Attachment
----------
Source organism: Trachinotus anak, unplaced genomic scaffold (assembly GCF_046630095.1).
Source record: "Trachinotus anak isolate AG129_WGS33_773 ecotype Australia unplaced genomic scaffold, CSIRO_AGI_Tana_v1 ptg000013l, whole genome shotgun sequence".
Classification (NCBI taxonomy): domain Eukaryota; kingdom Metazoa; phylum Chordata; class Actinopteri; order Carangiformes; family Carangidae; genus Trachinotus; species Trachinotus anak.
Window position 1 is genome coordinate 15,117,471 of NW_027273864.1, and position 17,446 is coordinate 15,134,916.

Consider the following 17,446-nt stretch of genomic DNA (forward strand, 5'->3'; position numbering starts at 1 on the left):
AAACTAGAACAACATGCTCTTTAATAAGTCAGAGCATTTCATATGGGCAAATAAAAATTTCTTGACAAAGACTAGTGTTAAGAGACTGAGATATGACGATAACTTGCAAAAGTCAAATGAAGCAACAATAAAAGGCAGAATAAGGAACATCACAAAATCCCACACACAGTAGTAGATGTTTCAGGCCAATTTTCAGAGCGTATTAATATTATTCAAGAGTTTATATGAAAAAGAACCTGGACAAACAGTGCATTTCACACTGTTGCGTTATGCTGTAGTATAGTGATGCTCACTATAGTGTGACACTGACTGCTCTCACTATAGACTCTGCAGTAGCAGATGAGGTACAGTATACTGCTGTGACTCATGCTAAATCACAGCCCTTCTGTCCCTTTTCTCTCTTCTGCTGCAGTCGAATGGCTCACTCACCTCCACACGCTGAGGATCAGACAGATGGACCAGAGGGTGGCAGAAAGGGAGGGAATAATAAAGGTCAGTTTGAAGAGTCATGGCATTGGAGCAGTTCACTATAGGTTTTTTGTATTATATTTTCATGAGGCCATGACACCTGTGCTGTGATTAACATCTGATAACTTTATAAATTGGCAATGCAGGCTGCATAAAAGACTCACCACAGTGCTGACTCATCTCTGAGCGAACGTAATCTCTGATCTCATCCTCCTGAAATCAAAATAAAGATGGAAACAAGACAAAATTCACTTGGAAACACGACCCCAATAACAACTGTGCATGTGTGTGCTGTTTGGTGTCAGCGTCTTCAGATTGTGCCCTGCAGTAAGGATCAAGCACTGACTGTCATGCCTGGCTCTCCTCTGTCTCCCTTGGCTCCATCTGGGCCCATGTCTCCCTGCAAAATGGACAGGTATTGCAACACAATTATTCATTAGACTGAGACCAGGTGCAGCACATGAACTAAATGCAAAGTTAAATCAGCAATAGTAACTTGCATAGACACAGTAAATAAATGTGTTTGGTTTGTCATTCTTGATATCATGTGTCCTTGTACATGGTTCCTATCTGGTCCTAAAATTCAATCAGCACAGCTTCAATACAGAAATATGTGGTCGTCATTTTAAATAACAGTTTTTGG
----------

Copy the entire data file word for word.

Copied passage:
Source organism: Trachinotus anak, unplaced genomic scaffold (assembly GCF_046630095.1).
Source record: "Trachinotus anak isolate AG129_WGS33_773 ecotype Australia unplaced genomic scaffold, CSIRO_AGI_Tana_v1 ptg000013l, whole genome shotgun sequence".
Classification (NCBI taxonomy): domain Eukaryota; kingdom Metazoa; phylum Chordata; class Actinopteri; order Carangiformes; family Carangidae; genus Trachinotus; species Trachinotus anak.
Window position 1 is genome coordinate 15,117,471 of NW_027273864.1, and position 17,446 is coordinate 15,134,916.

Consider the following 17,446-nt stretch of genomic DNA (forward strand, 5'->3'; position numbering starts at 1 on the left):
AAACTAGAACAACATGCTCTTTAATAAGTCAGAGCATTTCATATGGGCAAATAAAAATTTCTTGACAAAGACTAGTGTTAAGAGACTGAGATATGACGATAACTTGCAAAAGTCAAATGAAGCAACAATAAAAGGCAGAATAAGGAACATCACAAAATCCCACACACAGTAGTAGATGTTTCAGGCCAATTTTCAGAGCGTATTAATATTATTCAAGAGTTTATATGAAAAAGAACCTGGACAAACAGTGCATTTCACACTGTTGCGTTATGCTGTAGTATAGTGATGCTCACTATAGTGTGACACTGACTGCTCTCACTATAGACTCTGCAGTAGCAGATGAGGTACAGTATACTGCTGTGACTCATGCTAAATCACAGCCCTTCTGTCCCTTTTCTCTCTTCTGCTGCAGTCGAATGGCTCACTCACCTCCACACGCTGAGGATCAGACAGATGGACCAGAGGGTGGCAGAAAGGGAGGGAATAATAAAGGTCAGTTTGAAGAGTCATGGCATTGGAGCAGTTCACTATAGGTTTTTTGTATTATATTTTCATGAGGCCATGACACCTGTGCTGTGATTAACATCTGATAACTTTATAAATTGGCAATGCAGGCTGCATAAAAGACTCACCACAGTGCTGACTCATCTCTGAGCGAACGTAATCTCTGATCTCATCCTCCTGAAATCAAAATAAAGATGGAAACAAGACAAAATTCACTTGGAAACACGACCCCAATAACAACTGTGCATGTGTGTGCTGTTTGGTGTCAGCGTCTTCAGATTGTGCCCTGCAGTAAGGATCAAGCACTGACTGTCATGCCTGGCTCTCCTCTGTCTCCCTTGGCTCCATCTGGGCCCATGTCTCCCTGCAAAATGGACAGGTATTGCAACACAATTATTCATTAGACTGAGACCAGGTGCAGCACATGAACTAAATGCAAAGTTAAATCAGCAATAGTAACTTGCATAGACACAGTAAATAAATGTGTTTGGTTTGTCATTCTTGATATCATGTGTCCTTGTACATGGTTCCTATCTGGTCCTAAAATTCAATCAGCACAGCTTCAATACAGAAATATGTGGTCGTCATTTTAAATAACAGTTTTTGG